Hospitals in the state, however, are starting to band together to implement practices that have been shown to benefit birth outcomes. The majority of the state’s birth centers recently moved to ban elective C-sections and inductions before 39 weeks except when there is a clear medical need. The move was based on a spate of studies that found that such policies led to reductions in admissions to neonatal intensive care units at several hospitals across the country without an increase in stillbirths.
Brigham and Women’s Hospital in January began encouraging more women to have vaginal deliveries after C-sections to nudge down its C-section rate, which is slightly below the state average. “To my great happiness,” said Dr. David Acker, chief of obstetrics at Brigham and Women’s, “about 26 to 27 percent of women who’ve had previous cesareans now deliver vaginally compared to 21 or 22 percent a year ago.”
While certain birth centers like Tufts Medical Center argue that their C-section rates, which are well above the state average, can be attributed to serving more pregnant women who have complications, many community hospitals including Newton-Wellesley Hospital also have higher-than-average rates.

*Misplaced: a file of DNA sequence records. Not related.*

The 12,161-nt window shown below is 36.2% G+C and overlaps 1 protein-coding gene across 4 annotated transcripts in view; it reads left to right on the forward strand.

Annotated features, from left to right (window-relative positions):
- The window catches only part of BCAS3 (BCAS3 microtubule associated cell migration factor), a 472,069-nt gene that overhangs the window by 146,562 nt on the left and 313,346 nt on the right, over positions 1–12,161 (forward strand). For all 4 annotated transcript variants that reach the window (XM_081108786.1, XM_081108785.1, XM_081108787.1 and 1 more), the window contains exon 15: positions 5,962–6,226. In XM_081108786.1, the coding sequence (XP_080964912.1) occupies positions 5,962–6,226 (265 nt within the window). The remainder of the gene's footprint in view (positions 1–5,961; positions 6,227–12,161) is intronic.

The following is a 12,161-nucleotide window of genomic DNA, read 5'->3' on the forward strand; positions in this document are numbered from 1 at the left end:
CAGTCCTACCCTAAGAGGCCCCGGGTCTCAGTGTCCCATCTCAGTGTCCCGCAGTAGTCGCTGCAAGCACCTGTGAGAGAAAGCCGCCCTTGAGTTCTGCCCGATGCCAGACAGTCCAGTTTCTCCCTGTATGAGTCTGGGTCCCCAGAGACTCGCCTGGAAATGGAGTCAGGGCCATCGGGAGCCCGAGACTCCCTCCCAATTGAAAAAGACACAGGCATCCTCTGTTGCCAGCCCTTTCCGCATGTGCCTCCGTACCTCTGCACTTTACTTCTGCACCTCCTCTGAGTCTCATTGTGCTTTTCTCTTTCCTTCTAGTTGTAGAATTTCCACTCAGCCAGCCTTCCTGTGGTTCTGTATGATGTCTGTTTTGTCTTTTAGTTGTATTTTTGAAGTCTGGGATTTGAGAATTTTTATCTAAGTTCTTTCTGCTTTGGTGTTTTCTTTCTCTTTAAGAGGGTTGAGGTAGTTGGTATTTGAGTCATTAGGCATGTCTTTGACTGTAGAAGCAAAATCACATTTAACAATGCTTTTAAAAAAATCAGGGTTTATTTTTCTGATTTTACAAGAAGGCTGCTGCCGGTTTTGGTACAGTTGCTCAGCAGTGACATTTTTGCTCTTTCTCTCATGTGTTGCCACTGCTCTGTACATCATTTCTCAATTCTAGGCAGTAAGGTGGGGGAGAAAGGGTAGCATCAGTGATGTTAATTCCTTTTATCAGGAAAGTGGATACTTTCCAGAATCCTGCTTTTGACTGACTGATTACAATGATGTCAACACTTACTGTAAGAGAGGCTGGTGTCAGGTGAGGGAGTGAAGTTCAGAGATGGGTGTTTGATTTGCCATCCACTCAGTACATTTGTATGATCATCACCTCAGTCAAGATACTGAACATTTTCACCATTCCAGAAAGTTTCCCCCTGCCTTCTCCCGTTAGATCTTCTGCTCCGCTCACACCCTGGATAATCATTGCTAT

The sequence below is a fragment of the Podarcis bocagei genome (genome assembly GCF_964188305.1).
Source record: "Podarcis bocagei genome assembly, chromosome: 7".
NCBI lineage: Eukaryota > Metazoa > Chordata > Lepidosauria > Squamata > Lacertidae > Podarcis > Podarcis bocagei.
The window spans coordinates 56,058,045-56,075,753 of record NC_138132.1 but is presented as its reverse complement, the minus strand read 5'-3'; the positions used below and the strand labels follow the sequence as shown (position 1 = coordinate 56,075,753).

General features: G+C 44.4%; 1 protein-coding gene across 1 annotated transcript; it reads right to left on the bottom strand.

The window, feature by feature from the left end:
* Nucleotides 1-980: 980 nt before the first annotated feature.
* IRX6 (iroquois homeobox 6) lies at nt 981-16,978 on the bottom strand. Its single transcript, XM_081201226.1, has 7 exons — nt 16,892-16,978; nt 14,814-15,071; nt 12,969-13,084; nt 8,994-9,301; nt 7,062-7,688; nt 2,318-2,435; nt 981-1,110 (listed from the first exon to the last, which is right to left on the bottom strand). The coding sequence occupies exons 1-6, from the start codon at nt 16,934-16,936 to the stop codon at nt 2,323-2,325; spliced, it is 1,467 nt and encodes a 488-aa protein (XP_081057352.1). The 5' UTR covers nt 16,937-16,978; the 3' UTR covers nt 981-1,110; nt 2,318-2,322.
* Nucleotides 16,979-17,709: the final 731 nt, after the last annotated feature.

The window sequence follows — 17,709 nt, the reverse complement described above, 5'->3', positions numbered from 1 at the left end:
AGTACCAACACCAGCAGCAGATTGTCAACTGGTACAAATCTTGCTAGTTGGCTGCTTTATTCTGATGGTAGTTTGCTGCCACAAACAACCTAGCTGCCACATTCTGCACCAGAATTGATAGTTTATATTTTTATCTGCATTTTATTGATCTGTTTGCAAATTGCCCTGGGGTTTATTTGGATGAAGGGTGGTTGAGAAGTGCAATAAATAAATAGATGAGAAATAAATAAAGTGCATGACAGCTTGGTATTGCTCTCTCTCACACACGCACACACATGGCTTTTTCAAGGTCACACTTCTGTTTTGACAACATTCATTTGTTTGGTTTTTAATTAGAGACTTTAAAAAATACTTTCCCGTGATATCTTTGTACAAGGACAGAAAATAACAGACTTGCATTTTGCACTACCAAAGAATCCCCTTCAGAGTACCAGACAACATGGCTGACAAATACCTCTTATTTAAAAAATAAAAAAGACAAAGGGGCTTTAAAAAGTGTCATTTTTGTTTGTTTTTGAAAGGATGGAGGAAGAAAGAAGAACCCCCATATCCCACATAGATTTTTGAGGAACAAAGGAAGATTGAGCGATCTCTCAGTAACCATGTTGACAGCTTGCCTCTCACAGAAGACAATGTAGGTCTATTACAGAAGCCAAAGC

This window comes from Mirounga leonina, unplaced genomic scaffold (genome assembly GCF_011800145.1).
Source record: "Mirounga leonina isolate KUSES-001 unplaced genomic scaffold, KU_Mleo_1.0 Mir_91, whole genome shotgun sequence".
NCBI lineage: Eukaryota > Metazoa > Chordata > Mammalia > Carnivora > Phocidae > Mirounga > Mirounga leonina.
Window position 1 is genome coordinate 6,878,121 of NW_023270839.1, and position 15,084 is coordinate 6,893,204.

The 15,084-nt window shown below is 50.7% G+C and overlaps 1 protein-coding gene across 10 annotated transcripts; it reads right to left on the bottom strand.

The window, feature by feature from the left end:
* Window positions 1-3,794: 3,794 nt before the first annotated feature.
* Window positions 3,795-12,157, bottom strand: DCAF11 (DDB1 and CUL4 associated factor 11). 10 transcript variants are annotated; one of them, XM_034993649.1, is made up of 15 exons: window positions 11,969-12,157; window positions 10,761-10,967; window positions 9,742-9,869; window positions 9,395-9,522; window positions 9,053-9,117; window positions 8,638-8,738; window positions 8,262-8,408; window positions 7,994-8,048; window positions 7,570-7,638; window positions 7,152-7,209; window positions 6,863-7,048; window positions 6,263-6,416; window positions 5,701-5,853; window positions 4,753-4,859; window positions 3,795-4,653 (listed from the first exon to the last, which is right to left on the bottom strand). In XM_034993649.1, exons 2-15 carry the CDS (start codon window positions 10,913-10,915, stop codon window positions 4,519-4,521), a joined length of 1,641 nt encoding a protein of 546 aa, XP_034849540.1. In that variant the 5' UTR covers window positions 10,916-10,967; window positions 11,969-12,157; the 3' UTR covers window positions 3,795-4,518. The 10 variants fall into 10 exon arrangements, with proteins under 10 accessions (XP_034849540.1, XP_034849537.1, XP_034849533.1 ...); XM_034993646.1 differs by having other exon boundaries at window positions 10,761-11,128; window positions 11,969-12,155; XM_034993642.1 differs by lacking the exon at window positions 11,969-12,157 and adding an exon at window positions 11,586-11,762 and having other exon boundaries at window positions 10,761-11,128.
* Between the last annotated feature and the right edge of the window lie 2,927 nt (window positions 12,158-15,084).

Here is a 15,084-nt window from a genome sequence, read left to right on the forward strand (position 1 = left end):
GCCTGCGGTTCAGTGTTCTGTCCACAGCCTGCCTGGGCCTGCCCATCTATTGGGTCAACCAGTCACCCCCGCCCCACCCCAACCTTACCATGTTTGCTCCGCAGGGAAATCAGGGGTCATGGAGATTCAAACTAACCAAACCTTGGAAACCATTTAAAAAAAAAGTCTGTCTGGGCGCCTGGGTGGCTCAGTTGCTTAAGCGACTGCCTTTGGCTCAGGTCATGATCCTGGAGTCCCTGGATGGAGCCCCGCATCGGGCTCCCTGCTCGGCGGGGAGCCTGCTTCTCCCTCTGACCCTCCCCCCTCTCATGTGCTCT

“I don’t think anyone’s arguing that Newton-Wellesley serves as high a risk population as Boston Medical Center, which has a large low-income population,” said Eugene R. Declercq, a professor of community health sciences at Boston University School of Public Health. Yet Newton-Wellesley’s C-section rate was nearly 38 percent in 2009 compared with 30 percent at Boston Medical Center, according to the latest state data.
What’s more, a Department of Public Health report released last year showed that the cesarean rates for first-time mothers with low-risk pregnancies ranged from 10 percent to 35 percent among the various state birth centers, which suggests that some hospitals are clearly performing too many surgeries.
“We track our C-section rate and are always making efforts to keep a handle on it,” said Dr. Sabrina Craigo, chief of maternal-fetal medicine at Tufts Medical Center. The rate declined from a peak of nearly 39 percent in 2009 to 35 percent in 2011, which Craigo attributed to the hospital’s recent addition of two nurse midwives who handle lower-risk pregnancies and favor fewer medical interventions.
Thomas Beatty, chair of obstetrics-gynecology at Newton-Wellesley, said his hospital’s C-section rate is now in the 33 to 34 percent range after the hospital’s midwives and physicians adopted new policies.
But, Beatty said, it’s been difficult for staff to pinpoint why their C-section rates were higher than average in the first place. “There are so many factors that play into it.”